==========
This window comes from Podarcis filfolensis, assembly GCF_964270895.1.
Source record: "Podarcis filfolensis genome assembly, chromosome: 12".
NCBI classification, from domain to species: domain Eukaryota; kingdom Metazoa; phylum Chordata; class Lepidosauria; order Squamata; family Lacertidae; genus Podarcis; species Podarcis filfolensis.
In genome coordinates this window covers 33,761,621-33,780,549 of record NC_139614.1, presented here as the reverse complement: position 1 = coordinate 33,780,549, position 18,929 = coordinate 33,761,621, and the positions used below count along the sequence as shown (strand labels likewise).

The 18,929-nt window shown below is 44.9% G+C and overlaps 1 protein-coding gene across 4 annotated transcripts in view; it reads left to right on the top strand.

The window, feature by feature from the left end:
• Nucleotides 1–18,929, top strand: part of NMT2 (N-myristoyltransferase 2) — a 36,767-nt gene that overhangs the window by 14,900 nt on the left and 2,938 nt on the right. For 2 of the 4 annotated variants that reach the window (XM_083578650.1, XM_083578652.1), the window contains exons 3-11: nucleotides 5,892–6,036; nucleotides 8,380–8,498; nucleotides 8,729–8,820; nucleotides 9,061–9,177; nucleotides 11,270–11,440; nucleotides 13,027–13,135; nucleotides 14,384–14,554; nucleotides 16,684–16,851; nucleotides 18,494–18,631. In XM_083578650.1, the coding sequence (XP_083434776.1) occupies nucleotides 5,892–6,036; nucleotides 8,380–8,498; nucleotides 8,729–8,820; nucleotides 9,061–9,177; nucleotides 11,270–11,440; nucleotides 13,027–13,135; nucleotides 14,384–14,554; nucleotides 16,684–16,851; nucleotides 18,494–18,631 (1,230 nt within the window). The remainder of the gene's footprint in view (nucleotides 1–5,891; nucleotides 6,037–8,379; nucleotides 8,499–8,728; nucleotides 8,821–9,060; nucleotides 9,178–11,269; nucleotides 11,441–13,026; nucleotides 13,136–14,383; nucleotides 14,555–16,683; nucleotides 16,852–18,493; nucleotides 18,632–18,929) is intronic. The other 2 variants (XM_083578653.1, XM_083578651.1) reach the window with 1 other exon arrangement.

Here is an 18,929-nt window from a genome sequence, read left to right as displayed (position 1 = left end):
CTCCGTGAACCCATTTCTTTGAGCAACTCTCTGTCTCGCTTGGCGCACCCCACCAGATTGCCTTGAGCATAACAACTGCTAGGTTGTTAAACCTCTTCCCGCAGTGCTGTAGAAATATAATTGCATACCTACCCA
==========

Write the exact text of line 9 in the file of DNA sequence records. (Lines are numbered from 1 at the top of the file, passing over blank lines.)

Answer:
CTCCGTGAACCCATTTCTTTGAGCAACTCTCTGTCTCGCTTGGCGCACCCCACCAGATTGCCTTGAGCATAACAACTGCTAGGTTGTTAAACCTCTTCCCGCAGTGCTGTAGAAATATAATTGCATACCTACCCA